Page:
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Analytical and Bioanalytical Chemistry

, Volume 385, Issue 4, pp 771–779 | Cite as

Chemometric analysis of soil pollution data using the Tucker N-way method

  • I. Stanimirova
  • K. Zehl
  • D. L. Massart
  • Y. Vander Heyden
  • J. W. Einax
Original Paper

Abstract

N-way methods, particularly the Tucker method, are often the methods of choice when analyzing data sets arranged in three- (or higher) way arrays, which is the case for most environmental data sets. In the future, applying N-way methods will become an increasingly popular way to uncover hidden information in complex data sets. The reason for this is that classical two-way approaches such as principal component analysis are not as good at revealing the complex relationships present in data sets. This study describes in detail the application of a chemometric N-way approach, namely the Tucker method, in order to evaluate the level of pollution in soil from a contaminated site. The analyzed soil data set was five-way in nature. The samples were collected at different depths (way 1) from two locations (way 2) and the levels of thirteen metals (way 3) were analyzed using a four-step-sequential extraction procedure (way 4), allowing detailed information to be obtained about the bioavailability and activity of the different binding forms of the metals. Furthermore, the measurements were performed under two conditions (way 5), inert and non-inert. The preferred Tucker model of definite complexity showed that there was no significant difference in measurements analyzed under inert or non-inert conditions. It also allowed two depth horizons, characterized by different accumulation pathways, to be distinguished, and it allowed the relationships between chemical elements and their biological activities and mobilities in the soil to be described in detail.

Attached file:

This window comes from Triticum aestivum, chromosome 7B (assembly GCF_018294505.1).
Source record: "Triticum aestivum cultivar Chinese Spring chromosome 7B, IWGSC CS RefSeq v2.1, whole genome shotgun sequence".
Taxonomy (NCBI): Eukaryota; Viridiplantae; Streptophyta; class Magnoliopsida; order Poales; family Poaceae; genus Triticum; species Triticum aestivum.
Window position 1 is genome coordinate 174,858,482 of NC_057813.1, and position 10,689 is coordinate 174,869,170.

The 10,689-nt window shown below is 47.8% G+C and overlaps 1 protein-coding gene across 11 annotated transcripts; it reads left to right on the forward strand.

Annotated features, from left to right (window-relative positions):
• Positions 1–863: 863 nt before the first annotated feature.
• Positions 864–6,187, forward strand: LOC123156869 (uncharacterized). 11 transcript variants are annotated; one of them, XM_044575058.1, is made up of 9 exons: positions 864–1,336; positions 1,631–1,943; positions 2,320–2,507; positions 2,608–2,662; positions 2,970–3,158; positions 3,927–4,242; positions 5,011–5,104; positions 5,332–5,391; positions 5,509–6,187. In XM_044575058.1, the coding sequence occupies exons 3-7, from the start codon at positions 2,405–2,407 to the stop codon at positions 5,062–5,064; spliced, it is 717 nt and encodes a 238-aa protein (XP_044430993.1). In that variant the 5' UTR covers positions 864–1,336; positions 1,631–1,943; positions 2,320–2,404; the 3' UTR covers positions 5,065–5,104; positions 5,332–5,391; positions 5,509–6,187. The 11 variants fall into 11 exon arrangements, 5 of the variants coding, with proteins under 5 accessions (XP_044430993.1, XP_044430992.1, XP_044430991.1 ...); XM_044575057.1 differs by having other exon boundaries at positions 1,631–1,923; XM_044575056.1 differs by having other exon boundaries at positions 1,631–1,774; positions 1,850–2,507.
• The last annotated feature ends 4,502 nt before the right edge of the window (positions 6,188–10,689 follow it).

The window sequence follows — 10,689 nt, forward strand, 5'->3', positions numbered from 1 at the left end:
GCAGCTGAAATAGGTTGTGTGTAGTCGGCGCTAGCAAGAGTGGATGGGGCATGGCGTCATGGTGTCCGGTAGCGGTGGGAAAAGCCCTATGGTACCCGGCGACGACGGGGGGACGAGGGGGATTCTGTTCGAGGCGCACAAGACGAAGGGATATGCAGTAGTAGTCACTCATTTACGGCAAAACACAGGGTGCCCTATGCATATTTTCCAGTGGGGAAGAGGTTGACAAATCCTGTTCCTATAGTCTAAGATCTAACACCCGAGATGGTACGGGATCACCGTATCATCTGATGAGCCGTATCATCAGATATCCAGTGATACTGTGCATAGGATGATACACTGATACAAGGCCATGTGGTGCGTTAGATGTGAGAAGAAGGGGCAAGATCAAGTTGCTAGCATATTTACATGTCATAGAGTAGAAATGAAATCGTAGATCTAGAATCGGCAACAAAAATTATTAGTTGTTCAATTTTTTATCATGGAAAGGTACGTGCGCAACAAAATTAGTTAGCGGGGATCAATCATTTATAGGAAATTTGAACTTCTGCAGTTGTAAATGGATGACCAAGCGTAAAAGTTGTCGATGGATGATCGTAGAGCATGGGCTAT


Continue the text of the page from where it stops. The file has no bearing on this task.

Keywords

Chemometrics Heavy metal pollution Tucker Sequential extraction Soil 

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Copyright information

© Springer-Verlag 2006

Authors and Affiliations

  • I. Stanimirova
    • 1
    • 3
  • K. Zehl
    • 2
  • D. L. Massart
    • 1
  • Y. Vander Heyden
    • 1
  • J. W. Einax
    • 2
  1. 1.Department of Analytical Chemistry and Pharmaceutical TechnologyVrije Universiteit BrusselBrusselsBelgium
  2. 2.Institute of Inorganic and Analytical ChemistryFriedrich Schiller University of JenaJenaGermany
  3. 3.Department of Chemometrics, Institute of ChemistryThe University of SilesiaKatowicePoland

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